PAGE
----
Perhaps use the 4psi rule and keep and eye on their temperatures to get the right pressure at full load.
I have taken your advice to heart and am planning to run the rear tyres on the tow at higher pressures when towing and am harbouring a forlorn hope that someone in the family will buy me a TPMS for Christmas.
Keith

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Re: Keith's light weight off roader

Post by Collyn » Sat Jun 15, 2019 11:08 am

Keith

Many owners do not understand that the tow vehicle's tyre pressures are one of the most vital factors in assuring caravan towing.

It is essential that the front tyres must never have pressure increased (and can usefully be reduced by 2-3 psi). The rear tyres must be 7-10 psi above the non-towing pressure.

This is even more important if using a WDH. The reason is that the WDH reduces the tow vehicle rear tyre loading (thus reducing their 'cornering power') but cannot reduce the yaw (sway) forces - now imposed on the tow vehicle's rear tyres less able to resist them. Raising their pressures, however, partially compensates - but not totally.

There are of course many other factors of which excess speed is way up the list.

Re tow ball mass - this is less critical with centre-heavy short caravans. What is the overall length?

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Re: Keith's light weight off roader

Post by KeithB » Sat Jun 15, 2019 1:08 pm

Collyn, the main body is 4.2 metres. The extended drawbar will be about 1300mm long and houses the equipment locker which contains about 45kg of gear, with two 4.5 kg gas bottles on top plus there are two 10 litre diesel tanks on the front of the van.
The axle is set about 650 back from the centre to allow for the gate, aircon and spare tyre on the back as well as the BBQ and batteries being very slightly aft by about 700mm. The slideout sleeper is mostly aft of the axle as well. The water tanks have about a 400mm forward bias to the axle. The galley and fridge are both forward of the axle. On my sums, there's almost an even weight split between the wheels.
I think it should tow okay, but I have sacrificed ramp-over angle a bit but putting the axle well back. The departure angle is the same as the tow.
Keith

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Re: Keith's light weight off roader

Post by Collyn » Sat Jun 15, 2019 2:39 pm

Keith
In my opinion, anywhere from 5%-10% tow ball mass should be just fine for towing your laden trailer at up to 110 km/h. It should be rock steady and only barely affected by passing trucks etc. If only more were like this!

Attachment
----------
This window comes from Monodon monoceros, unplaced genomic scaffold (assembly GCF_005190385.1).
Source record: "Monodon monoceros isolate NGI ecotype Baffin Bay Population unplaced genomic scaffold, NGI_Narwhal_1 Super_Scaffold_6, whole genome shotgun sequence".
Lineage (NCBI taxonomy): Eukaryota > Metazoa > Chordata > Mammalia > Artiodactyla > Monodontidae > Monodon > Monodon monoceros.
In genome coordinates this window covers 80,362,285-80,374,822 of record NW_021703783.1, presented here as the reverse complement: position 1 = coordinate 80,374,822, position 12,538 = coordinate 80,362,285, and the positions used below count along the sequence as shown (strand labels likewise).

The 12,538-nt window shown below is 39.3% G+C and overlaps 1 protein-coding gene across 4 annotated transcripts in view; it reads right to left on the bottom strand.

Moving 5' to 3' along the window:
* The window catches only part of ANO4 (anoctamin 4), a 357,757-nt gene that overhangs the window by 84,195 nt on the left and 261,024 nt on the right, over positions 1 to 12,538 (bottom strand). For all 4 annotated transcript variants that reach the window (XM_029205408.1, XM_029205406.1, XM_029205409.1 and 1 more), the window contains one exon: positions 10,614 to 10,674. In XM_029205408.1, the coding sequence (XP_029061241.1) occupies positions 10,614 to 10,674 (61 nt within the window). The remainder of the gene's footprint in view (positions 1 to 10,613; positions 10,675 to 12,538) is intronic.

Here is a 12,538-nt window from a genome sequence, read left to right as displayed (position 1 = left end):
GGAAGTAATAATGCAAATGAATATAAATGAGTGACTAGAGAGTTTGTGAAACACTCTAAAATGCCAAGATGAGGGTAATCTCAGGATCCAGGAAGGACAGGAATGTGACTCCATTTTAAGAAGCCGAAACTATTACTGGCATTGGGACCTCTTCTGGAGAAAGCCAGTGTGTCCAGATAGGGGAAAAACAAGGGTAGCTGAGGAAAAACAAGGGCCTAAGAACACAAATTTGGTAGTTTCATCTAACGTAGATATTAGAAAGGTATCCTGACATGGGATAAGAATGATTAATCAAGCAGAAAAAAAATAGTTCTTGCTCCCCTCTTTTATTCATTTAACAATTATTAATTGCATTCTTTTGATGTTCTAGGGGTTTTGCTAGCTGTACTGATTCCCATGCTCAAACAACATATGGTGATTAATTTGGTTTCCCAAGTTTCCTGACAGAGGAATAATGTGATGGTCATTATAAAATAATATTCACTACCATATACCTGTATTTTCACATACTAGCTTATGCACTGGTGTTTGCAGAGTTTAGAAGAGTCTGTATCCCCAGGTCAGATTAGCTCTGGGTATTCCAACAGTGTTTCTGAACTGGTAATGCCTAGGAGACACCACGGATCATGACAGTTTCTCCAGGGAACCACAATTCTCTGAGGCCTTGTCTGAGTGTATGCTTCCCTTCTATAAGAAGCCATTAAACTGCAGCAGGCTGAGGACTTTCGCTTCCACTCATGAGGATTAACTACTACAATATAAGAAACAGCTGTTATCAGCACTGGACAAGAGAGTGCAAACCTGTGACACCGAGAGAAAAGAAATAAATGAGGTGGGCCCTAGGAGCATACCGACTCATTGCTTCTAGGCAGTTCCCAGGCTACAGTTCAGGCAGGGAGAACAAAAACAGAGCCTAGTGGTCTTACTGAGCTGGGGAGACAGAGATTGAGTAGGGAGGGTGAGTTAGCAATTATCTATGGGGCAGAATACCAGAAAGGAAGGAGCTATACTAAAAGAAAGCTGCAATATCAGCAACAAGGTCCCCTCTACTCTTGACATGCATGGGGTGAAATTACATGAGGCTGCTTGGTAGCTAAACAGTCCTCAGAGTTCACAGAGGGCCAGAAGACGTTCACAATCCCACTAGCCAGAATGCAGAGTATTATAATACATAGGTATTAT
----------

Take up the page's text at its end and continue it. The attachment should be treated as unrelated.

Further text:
The local industry seems to be going barking mad - producing some product that barely a new tow vehicle can handle. It can only get worse as vehicle makers attempt further to reduce emissions by making lighter products. One example as the 2015 or so reduction (with utes) from 3.5 mm to 3 mm for chassis rails.

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Re: Keith's light weight off roader

Post by KeithB » Sat Jun 15, 2019 3:30 pm

Collyn I seem to recall that, in the old days, the laden weight of the trailer could not be greater than the unladen weight of the vehicle. That was good rule, which seems to have gone out the window. And I don't believe the towing ratings quoted for most new vehicles.
So it looks like we're going to be seeing more bent and busted chassis.
Keith

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Re: Keith's light weight off roader

Post by Collyn » Sun Jun 16, 2019 10:05 am

KeithB wrote:
Sat Jun 15, 2019 3:30 pm
Collyn I seem to recall that, in the old days, the laden weight of the trailer could not be greater than the unladen weight of the vehicle. That was good rule, which seems to have gone out the window. And I don't believe the towing ratings quoted for most new vehicles.
So it looks like we're going to be seeing more bent and busted chassis.
Keith

Keith

The explanation is that tow rating use is based on criteria other than towing a pig trailer via an overhung hitch. It assumes a fully laden vehicle's ability to stop and restart on a given gradient, its mechanical ability to withstand such stresses etc. In essence, it is what that full laden vehicle can pull on the end of a rope. Some caravaneers seem unaware that by far the largest use of 4WDs is military and that of dual cab utes is ditto, plus tradies towing short trailers.

The main issue in this area (of overhung hitches) is not so much the weight of the trailer but its length and where weight is distributed.

The major year-long survey now being undertaken at ANU may show up such issues. I was involved in having ANU undertake this (and they have my published work on vehicle stability in this area).

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Re: Keith's light weight off roader

Post by KeithB » Mon Jun 24, 2019 5:19 pm

Got the aircon running today. On low setting and in "Silent" mode is is very quiet and, in this cold Sydney weather, was putting out a lot of heat. It was drawing 48 amps via the inverter when the compressor kicked in, which is pretty much what I expected. I'm guessing an average draw of 25-30 amps when used sensibly. So it should be okay for tropical nights. We will only use it for heating in caravan parks.

I mentioned to the aircon guys who did the pipework that I was still trying to figure out how to get a little pump organised to get rid of the condensate water from the indoor unit. The bottom like is that the water has to go uphill to clear the bead head. They steered me to a local supplier that has a range or pumps designed for the purpose and which clip in under the wall unit and connect to the aircon's power. I put one in, tested it with a load a water in the little reservoir and it worked a treat. It's rated at 14 litres an hour. I'll figure out a way to cover up the pipes and post some more pictures soon.

Keith